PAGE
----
DAN LAM

Untied States

Project Room Exhibit
June 17th – July 8th 2017

You never forget the first time you see Dan Lam’s work. It might be on your phone screen or in-person but either way, once in your brain, it never leaves.

You catch yourself wondering what exactly that neon blob was made out of? Are the spikes soft or hard? Can I hold it? Is it heavy? Is it plastic or rock? Will it melt? How long did it take to make? Are all those spikes applied by hand? Does it glow in the dark? Can I eat it? Did an alien make this?

The beauty of Dan’s work is that it forces you to think. Art that evokes mystery and intrigue results in a unique cerebral experience for every individual. When confronted with something otherworldly we typically create a narrative or apply an environment from which the artwork is created to better understand its existence. In this instance, there is no rhyme or reason – it exists to confound and elicit your imagination.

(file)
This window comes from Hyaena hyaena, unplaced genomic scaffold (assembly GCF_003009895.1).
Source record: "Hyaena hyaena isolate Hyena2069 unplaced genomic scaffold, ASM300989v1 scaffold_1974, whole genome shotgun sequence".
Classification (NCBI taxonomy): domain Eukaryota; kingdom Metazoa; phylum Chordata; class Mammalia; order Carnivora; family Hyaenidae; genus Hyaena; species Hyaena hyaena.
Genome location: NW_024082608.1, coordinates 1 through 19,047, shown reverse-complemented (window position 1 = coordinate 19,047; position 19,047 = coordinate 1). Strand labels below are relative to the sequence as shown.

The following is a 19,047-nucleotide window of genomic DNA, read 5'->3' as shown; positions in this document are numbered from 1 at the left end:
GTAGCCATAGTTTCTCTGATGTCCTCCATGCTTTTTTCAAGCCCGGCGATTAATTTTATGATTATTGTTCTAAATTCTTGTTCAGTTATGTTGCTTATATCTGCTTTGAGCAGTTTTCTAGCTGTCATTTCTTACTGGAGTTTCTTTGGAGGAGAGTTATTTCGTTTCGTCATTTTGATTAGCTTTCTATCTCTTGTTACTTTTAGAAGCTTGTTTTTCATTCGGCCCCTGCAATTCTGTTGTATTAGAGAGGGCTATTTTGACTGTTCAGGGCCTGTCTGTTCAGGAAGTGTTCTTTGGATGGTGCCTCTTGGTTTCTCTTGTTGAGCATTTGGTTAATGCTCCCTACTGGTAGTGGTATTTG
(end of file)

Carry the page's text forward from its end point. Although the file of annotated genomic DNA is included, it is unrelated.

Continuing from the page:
For this exhibit Dan has continued to experiment with new materials and concepts. In particular, she has been using a thermochromic paint that will change colors in relation to heat. The combination of organic shapes and vivid colors materializing on the surface creates a unique pattern reflective of its current environment. In many ways, these piece are living and breathing alongside you.